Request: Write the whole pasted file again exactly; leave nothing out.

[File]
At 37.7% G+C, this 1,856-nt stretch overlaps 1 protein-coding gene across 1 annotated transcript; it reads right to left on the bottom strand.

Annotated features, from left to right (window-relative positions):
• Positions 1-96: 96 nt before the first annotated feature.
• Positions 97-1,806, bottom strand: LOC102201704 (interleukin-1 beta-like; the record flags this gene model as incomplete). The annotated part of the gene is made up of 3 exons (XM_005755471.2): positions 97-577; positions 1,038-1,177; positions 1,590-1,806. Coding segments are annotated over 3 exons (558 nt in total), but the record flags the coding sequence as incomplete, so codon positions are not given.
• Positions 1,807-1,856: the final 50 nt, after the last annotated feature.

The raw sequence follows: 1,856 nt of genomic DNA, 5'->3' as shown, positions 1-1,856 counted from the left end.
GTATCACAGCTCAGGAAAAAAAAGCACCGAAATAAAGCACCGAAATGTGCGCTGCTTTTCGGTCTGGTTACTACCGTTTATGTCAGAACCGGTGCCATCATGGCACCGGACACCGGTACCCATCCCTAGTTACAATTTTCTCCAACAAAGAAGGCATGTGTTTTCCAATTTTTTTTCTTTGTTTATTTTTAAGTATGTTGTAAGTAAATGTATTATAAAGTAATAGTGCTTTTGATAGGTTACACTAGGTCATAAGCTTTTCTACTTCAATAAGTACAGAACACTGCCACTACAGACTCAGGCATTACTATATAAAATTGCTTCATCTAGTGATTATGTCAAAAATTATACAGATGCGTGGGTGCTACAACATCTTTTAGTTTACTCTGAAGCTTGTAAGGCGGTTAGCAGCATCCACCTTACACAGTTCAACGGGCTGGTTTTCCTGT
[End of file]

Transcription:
At 37.7% G+C, this 1,856-nt stretch overlaps 1 protein-coding gene across 1 annotated transcript; it reads right to left on the bottom strand.

Annotated features, from left to right (window-relative positions):
• Positions 1-96: 96 nt before the first annotated feature.
• Positions 97-1,806, bottom strand: LOC102201704 (interleukin-1 beta-like; the record flags this gene model as incomplete). The annotated part of the gene is made up of 3 exons (XM_005755471.2): positions 97-577; positions 1,038-1,177; positions 1,590-1,806. Coding segments are annotated over 3 exons (558 nt in total), but the record flags the coding sequence as incomplete, so codon positions are not given.
• Positions 1,807-1,856: the final 50 nt, after the last annotated feature.

The raw sequence follows: 1,856 nt of genomic DNA, 5'->3' as shown, positions 1-1,856 counted from the left end.
GTATCACAGCTCAGGAAAAAAAAGCACCGAAATAAAGCACCGAAATGTGCGCTGCTTTTCGGTCTGGTTACTACCGTTTATGTCAGAACCGGTGCCATCATGGCACCGGACACCGGTACCCATCCCTAGTTACAATTTTCTCCAACAAAGAAGGCATGTGTTTTCCAATTTTTTTTCTTTGTTTATTTTTAAGTATGTTGTAAGTAAATGTATTATAAAGTAATAGTGCTTTTGATAGGTTACACTAGGTCATAAGCTTTTCTACTTCAATAAGTACAGAACACTGCCACTACAGACTCAGGCATTACTATATAAAATTGCTTCATCTAGTGATTATGTCAAAAATTATACAGATGCGTGGGTGCTACAACATCTTTTAGTTTACTCTGAAGCTTGTAAGGCGGTTAGCAGCATCCACCTTACACAGTTCAACGGGCTGGTTTTCCTGT